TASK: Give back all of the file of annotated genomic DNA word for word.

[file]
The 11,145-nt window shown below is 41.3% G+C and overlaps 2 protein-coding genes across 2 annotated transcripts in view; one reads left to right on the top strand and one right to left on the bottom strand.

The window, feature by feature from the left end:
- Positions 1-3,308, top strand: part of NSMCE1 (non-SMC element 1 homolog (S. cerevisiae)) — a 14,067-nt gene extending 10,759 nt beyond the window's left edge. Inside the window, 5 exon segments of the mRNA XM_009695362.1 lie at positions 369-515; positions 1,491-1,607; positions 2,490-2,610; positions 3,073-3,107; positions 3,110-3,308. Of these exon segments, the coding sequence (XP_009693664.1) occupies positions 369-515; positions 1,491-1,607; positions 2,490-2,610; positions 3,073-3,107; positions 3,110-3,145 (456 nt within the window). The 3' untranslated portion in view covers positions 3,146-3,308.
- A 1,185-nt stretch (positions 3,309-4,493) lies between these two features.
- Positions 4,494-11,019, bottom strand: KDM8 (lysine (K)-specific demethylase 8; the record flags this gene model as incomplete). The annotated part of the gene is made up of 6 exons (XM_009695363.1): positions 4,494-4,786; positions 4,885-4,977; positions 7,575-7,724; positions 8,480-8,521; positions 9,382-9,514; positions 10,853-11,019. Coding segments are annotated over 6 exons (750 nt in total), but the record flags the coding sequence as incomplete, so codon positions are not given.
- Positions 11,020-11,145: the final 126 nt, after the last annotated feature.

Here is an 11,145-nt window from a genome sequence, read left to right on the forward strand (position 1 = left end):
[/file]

The 11,145-nt window shown below is 41.3% G+C and overlaps 2 protein-coding genes across 2 annotated transcripts in view; one reads left to right on the top strand and one right to left on the bottom strand.

The window, feature by feature from the left end:
- Positions 1-3,308, top strand: part of NSMCE1 (non-SMC element 1 homolog (S. cerevisiae)) — a 14,067-nt gene extending 10,759 nt beyond the window's left edge. Inside the window, 5 exon segments of the mRNA XM_009695362.1 lie at positions 369-515; positions 1,491-1,607; positions 2,490-2,610; positions 3,073-3,107; positions 3,110-3,308. Of these exon segments, the coding sequence (XP_009693664.1) occupies positions 369-515; positions 1,491-1,607; positions 2,490-2,610; positions 3,073-3,107; positions 3,110-3,145 (456 nt within the window). The 3' untranslated portion in view covers positions 3,146-3,308.
- A 1,185-nt stretch (positions 3,309-4,493) lies between these two features.
- Positions 4,494-11,019, bottom strand: KDM8 (lysine (K)-specific demethylase 8; the record flags this gene model as incomplete). The annotated part of the gene is made up of 6 exons (XM_009695363.1): positions 4,494-4,786; positions 4,885-4,977; positions 7,575-7,724; positions 8,480-8,521; positions 9,382-9,514; positions 10,853-11,019. Coding segments are annotated over 6 exons (750 nt in total), but the record flags the coding sequence as incomplete, so codon positions are not given.
- Positions 11,020-11,145: the final 126 nt, after the last annotated feature.

Here is an 11,145-nt window from a genome sequence, read left to right on the forward strand (position 1 = left end):